An important, but often overlooked car products is the wheel woolies which actually very cheap to use. Color Matching is a huge skill and a must in the leather repair industry. I’ve been coming across a few vehicles lately that have been dyed with not so good color matching. Knowing that it’s usually someone either color blind or just down right…well I won’t go that far, but if the color isn’t right then your repair will look worse then if you had just left it alone. Leather care starts with a non-drying leather cleaner that removes impurities.

Good lighting does help and pretty much a necessity. Natural lighting is better but in the garages we get stuck in the winter months it doesn’t help much, but what do you do, you improvise as my wife says. I use a dent light, which works pretty good, but I have also have used a under the hood light bar then hooking inside the car that stretches the width of the car and hooks on the door jams, they work great. Shorter light bar are great for light in a small places. Be careful with using florescence they sometimes throw your tinting off, if you can get some natural light to your project then great. The customer sees the the car in natural light mostly anyways so your color needs to be spot on.

Test a spot with a dab of leather dye on your finger, wipe a spot in the area to be repaired, dry it, and if it disappears, bingo. Otherwise tint it.

Most of the colors we encounter in today’s cars are tans, grays, blacks of course, some blues, burgundy, not many reds, but I have seen on Mustangs red bolsters, whites in some, and in the custom world, Wow look out. A lot of tricks I would love to learn in doing real custom work like custom airbrushing in the interiors of vehicles, anyways..

The colors I use the most in my leather repair dyes are Black, White, Yellow oxide, Red oxide, and Brown. I also use on occasion Green, Blue, and Purple, rarely Yellow and Red, Silver and Gold for metallics with Pearl white to offset the side tones, and growing everyday, with the growing automotive industry. Colors and more colors, fun, fun, fun…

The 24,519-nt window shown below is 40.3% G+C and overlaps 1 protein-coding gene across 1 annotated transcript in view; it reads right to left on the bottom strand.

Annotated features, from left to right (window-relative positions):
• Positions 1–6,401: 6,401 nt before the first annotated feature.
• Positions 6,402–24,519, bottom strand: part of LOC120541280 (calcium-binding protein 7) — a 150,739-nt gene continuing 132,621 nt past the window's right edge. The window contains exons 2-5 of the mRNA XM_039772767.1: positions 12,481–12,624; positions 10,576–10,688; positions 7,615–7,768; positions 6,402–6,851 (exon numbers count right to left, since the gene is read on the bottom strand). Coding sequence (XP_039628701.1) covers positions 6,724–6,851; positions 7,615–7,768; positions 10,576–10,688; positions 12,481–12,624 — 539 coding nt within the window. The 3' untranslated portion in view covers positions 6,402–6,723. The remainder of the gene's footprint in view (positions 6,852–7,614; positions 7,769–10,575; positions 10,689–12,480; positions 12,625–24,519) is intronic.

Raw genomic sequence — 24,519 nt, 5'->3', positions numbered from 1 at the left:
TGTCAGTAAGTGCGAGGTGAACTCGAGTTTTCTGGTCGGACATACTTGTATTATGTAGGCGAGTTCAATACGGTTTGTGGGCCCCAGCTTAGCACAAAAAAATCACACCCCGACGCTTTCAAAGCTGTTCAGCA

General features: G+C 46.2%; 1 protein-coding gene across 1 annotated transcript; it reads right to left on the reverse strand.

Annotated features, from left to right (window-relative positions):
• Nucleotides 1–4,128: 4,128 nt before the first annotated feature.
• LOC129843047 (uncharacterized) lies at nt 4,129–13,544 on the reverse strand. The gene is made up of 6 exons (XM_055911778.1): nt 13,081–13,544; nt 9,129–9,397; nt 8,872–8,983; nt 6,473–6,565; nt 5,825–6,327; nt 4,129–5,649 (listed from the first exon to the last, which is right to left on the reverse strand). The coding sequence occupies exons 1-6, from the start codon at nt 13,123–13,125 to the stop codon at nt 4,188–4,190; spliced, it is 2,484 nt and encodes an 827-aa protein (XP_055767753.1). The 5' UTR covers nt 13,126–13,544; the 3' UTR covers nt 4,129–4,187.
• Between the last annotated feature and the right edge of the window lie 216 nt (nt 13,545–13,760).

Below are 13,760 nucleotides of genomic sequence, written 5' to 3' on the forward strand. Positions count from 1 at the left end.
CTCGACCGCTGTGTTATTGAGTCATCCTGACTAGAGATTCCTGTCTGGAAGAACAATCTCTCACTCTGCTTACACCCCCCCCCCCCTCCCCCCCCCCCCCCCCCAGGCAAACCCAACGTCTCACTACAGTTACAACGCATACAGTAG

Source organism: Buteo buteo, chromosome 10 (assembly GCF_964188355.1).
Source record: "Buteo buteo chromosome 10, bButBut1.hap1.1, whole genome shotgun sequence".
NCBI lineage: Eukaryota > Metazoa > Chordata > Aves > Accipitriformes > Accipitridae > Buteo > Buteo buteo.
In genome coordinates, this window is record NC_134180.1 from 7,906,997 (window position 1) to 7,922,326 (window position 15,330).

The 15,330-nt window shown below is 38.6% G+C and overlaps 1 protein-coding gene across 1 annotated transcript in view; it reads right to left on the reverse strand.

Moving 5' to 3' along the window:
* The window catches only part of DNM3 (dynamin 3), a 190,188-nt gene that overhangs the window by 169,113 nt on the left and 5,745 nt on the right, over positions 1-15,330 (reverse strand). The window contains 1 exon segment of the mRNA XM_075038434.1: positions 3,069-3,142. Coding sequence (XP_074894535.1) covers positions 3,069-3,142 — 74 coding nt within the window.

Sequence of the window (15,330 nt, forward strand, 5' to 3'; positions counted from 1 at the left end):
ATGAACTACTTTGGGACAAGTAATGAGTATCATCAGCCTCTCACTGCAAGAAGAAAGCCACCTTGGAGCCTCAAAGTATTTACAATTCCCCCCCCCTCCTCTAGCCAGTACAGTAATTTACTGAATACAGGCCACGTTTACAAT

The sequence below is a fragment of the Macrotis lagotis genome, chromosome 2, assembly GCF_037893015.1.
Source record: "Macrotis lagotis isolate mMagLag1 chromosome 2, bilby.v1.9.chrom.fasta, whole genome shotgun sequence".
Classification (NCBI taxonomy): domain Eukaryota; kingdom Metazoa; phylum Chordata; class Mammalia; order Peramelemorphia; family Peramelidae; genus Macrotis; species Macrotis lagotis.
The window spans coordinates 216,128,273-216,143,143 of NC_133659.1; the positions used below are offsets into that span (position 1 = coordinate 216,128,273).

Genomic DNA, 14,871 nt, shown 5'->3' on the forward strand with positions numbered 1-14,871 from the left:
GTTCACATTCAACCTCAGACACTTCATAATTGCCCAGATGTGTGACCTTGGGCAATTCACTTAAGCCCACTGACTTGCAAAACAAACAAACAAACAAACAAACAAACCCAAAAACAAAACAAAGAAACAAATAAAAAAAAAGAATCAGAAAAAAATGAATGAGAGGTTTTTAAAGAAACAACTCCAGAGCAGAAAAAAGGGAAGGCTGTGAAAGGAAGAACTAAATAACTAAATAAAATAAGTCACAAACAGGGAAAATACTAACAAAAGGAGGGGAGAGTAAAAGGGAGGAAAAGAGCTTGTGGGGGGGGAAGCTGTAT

Of course white and black make gray, and brown and white make tan, so, add a little black to go grayer with tan or darker with both, white to lighten, yellow oxide or red oxide to richen the color or to give the yellow or red tints you see in today’s autos, brown works good sometimes but the browns seem to be on the red side, if it’s too red add green to tone it down. BMWs have a blueish tint to their dyes add a little blue or purple to the grays, Dodge add a little red oxide to the dye to give a reddish tone, Infinity’s light tan has just a hint of green to it, Chevy’s have a little bit more of a yellow-brown look to them in the darker dashes adding a little yellow oxide gives you that tone. Ford has a pretty true grey with a little yellow oxide though in some cases even add a little brown, this is for both the dark and light. Ford trucks tan has kinda a pink look to it, in some older models, add red oxide but they do have a lot of yellow to them too. Cadillac is pretty easy white and brown with a hint of yellow oxide and a bit if black, just a little though. With black tone it down for a duller look with a little bit of white, add your duller and you have flat black sometimes a little brown too for and older Dodge steering wheel but eliminate the duller save that for like BMW dash pieces. Dodge light gray seats add a little purple. Whew..that wore me out. You get the picture I hope, colors are just one of those things either you get it or you don’t.